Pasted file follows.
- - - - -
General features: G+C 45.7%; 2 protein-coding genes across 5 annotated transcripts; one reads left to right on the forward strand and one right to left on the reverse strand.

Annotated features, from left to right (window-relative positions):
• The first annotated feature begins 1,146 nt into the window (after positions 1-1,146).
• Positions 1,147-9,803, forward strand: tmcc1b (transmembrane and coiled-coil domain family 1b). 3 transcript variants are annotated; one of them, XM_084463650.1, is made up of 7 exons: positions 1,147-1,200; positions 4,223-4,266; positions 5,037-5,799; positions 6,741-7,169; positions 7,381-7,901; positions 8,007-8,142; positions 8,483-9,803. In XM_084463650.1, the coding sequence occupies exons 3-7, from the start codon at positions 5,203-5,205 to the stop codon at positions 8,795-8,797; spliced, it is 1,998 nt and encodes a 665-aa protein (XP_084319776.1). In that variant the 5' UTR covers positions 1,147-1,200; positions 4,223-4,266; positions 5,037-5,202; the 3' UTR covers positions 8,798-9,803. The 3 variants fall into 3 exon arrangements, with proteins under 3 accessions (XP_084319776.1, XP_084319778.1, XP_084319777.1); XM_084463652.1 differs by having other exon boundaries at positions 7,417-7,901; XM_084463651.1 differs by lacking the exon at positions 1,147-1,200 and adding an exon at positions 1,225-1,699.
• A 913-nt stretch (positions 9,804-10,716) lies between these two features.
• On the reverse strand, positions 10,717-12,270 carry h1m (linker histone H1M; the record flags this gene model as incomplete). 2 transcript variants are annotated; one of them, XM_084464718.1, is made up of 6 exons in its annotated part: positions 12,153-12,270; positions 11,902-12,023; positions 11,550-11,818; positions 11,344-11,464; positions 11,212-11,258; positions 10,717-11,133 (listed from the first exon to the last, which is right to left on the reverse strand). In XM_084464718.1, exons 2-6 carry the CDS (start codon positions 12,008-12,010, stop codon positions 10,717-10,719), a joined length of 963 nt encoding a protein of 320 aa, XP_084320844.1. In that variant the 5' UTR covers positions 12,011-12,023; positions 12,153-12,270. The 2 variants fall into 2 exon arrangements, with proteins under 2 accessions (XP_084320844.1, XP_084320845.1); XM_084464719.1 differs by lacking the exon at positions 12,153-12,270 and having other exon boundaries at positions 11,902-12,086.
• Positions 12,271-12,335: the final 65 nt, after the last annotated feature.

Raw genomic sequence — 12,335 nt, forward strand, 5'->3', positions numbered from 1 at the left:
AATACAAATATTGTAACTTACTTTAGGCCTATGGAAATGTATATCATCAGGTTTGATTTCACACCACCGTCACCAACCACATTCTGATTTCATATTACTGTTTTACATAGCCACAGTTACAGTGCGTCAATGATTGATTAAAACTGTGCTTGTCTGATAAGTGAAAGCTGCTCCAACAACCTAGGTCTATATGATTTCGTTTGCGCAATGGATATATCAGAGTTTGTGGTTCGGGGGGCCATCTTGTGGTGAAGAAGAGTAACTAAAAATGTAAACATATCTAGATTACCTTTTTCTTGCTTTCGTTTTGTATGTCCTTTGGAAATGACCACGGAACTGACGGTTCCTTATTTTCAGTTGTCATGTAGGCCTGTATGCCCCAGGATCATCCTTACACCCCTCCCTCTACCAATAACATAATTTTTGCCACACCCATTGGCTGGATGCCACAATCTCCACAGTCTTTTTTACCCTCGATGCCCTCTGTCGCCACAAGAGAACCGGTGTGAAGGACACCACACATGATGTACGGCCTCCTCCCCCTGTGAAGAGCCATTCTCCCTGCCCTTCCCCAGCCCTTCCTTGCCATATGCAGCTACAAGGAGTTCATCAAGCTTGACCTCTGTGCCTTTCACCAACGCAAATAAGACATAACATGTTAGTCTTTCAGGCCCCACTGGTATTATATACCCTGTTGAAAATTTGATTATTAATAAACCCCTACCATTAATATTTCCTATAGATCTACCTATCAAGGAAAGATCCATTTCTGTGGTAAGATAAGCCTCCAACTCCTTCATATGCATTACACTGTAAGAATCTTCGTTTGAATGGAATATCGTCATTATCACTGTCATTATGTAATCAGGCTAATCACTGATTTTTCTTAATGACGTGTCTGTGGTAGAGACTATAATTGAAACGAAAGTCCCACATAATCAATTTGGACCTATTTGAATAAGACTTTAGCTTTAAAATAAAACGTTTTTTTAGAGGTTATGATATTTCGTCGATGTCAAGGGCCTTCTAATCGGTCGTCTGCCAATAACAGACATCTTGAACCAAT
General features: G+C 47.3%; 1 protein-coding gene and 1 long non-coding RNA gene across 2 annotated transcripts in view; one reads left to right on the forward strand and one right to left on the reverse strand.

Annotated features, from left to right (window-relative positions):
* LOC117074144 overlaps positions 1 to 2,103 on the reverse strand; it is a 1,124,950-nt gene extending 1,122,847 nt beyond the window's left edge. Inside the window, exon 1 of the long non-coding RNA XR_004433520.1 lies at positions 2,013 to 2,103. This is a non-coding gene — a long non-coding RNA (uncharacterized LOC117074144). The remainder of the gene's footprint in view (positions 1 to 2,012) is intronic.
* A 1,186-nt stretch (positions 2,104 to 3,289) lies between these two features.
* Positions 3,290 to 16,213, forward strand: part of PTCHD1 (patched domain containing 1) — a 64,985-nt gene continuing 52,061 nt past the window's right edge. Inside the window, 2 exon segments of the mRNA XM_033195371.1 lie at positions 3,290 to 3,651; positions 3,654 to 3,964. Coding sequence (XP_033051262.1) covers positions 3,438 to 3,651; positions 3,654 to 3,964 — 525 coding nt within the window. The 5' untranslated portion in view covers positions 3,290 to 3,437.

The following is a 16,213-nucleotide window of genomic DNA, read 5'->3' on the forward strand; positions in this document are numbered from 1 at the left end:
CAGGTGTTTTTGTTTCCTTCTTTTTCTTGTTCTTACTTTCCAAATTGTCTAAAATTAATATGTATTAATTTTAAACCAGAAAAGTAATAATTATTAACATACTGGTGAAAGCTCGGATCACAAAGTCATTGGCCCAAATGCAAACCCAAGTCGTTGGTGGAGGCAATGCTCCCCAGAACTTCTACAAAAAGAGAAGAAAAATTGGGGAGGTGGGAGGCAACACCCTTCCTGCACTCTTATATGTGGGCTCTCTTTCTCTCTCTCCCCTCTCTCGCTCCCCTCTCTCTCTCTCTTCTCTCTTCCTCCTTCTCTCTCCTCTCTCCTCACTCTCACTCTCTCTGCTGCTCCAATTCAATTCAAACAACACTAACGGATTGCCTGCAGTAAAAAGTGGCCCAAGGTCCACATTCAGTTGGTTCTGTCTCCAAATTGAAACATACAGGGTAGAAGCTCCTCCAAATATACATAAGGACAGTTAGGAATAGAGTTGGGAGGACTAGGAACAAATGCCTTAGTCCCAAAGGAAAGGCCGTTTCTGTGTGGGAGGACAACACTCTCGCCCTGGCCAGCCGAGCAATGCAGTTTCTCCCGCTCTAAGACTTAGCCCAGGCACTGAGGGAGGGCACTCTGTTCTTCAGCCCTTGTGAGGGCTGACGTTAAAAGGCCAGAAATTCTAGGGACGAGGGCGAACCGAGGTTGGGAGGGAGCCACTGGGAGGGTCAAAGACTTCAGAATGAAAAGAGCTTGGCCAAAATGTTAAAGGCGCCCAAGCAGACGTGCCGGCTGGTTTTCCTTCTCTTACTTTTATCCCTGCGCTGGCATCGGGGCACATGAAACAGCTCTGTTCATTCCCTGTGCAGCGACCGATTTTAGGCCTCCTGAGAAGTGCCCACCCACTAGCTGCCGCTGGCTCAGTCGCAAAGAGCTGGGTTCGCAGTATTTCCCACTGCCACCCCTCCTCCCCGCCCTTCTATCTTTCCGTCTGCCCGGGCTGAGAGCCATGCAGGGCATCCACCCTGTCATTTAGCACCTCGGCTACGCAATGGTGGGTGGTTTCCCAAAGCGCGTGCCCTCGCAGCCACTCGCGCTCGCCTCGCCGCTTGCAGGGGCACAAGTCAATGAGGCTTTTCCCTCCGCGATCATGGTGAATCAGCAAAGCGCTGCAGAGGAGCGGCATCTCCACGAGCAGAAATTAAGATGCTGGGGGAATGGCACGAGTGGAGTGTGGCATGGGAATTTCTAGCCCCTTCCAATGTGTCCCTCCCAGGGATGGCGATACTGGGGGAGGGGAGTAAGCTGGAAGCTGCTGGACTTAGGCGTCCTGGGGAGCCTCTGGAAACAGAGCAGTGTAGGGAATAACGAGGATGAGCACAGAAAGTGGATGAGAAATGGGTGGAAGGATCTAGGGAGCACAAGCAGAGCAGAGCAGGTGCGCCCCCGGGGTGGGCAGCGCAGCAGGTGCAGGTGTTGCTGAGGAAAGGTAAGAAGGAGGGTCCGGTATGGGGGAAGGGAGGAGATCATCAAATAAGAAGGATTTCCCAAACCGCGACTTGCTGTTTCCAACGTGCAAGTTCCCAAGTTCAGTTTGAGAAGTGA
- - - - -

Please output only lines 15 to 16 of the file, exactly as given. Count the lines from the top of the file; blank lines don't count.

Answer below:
The following is a 16,213-nucleotide window of genomic DNA, read 5'->3' on the forward strand; positions in this document are numbered from 1 at the left end:
CAGGTGTTTTTGTTTCCTTCTTTTTCTTGTTCTTACTTTCCAAATTGTCTAAAATTAATATGTATTAATTTTAAACCAGAAAAGTAATAATTATTAACATACTGGTGAAAGCTCGGATCACAAAGTCATTGGCCCAAATGCAAACCCAAGTCGTTGGTGGAGGCAATGCTCCCCAGAACTTCTACAAAAAGAGAAGAAAAATTGGGGAGGTGGGAGGCAACACCCTTCCTGCACTCTTATATGTGGGCTCTCTTTCTCTCTCTCCCCTCTCTCGCTCCCCTCTCTCTCTCTCTTCTCTCTTCCTCCTTCTCTCTCCTCTCTCCTCACTCTCACTCTCTCTGCTGCTCCAATTCAATTCAAACAACACTAACGGATTGCCTGCAGTAAAAAGTGGCCCAAGGTCCACATTCAGTTGGTTCTGTCTCCAAATTGAAACATACAGGGTAGAAGCTCCTCCAAATATACATAAGGACAGTTAGGAATAGAGTTGGGAGGACTAGGAACAAATGCCTTAGTCCCAAAGGAAAGGCCGTTTCTGTGTGGGAGGACAACACTCTCGCCCTGGCCAGCCGAGCAATGCAGTTTCTCCCGCTCTAAGACTTAGCCCAGGCACTGAGGGAGGGCACTCTGTTCTTCAGCCCTTGTGAGGGCTGACGTTAAAAGGCCAGAAATTCTAGGGACGAGGGCGAACCGAGGTTGGGAGGGAGCCACTGGGAGGGTCAAAGACTTCAGAATGAAAAGAGCTTGGCCAAAATGTTAAAGGCGCCCAAGCAGACGTGCCGGCTGGTTTTCCTTCTCTTACTTTTATCCCTGCGCTGGCATCGGGGCACATGAAACAGCTCTGTTCATTCCCTGTGCAGCGACCGATTTTAGGCCTCCTGAGAAGTGCCCACCCACTAGCTGCCGCTGGCTCAGTCGCAAAGAGCTGGGTTCGCAGTATTTCCCACTGCCACCCCTCCTCCCCGCCCTTCTATCTTTCCGTCTGCCCGGGCTGAGAGCCATGCAGGGCATCCACCCTGTCATTTAGCACCTCGGCTACGCAATGGTGGGTGGTTTCCCAAAGCGCGTGCCCTCGCAGCCACTCGCGCTCGCCTCGCCGCTTGCAGGGGCACAAGTCAATGAGGCTTTTCCCTCCGCGATCATGGTGAATCAGCAAAGCGCTGCAGAGGAGCGGCATCTCCACGAGCAGAAATTAAGATGCTGGGGGAATGGCACGAGTGGAGTGTGGCATGGGAATTTCTAGCCCCTTCCAATGTGTCCCTCCCAGGGATGGCGATACTGGGGGAGGGGAGTAAGCTGGAAGCTGCTGGACTTAGGCGTCCTGGGGAGCCTCTGGAAACAGAGCAGTGTAGGGAATAACGAGGATGAGCACAGAAAGTGGATGAGAAATGGGTGGAAGGATCTAGGGAGCACAAGCAGAGCAGAGCAGGTGCGCCCCCGGGGTGGGCAGCGCAGCAGGTGCAGGTGTTGCTGAGGAAAGGTAAGAAGGAGGGTCCGGTATGGGGGAAGGGAGGAGATCATCAAATAAGAAGGATTTCCCAAACCGCGACTTGCTGTTTCCAACGTGCAAGTTCCCAAGTTCAGTTTGAGAAGTGA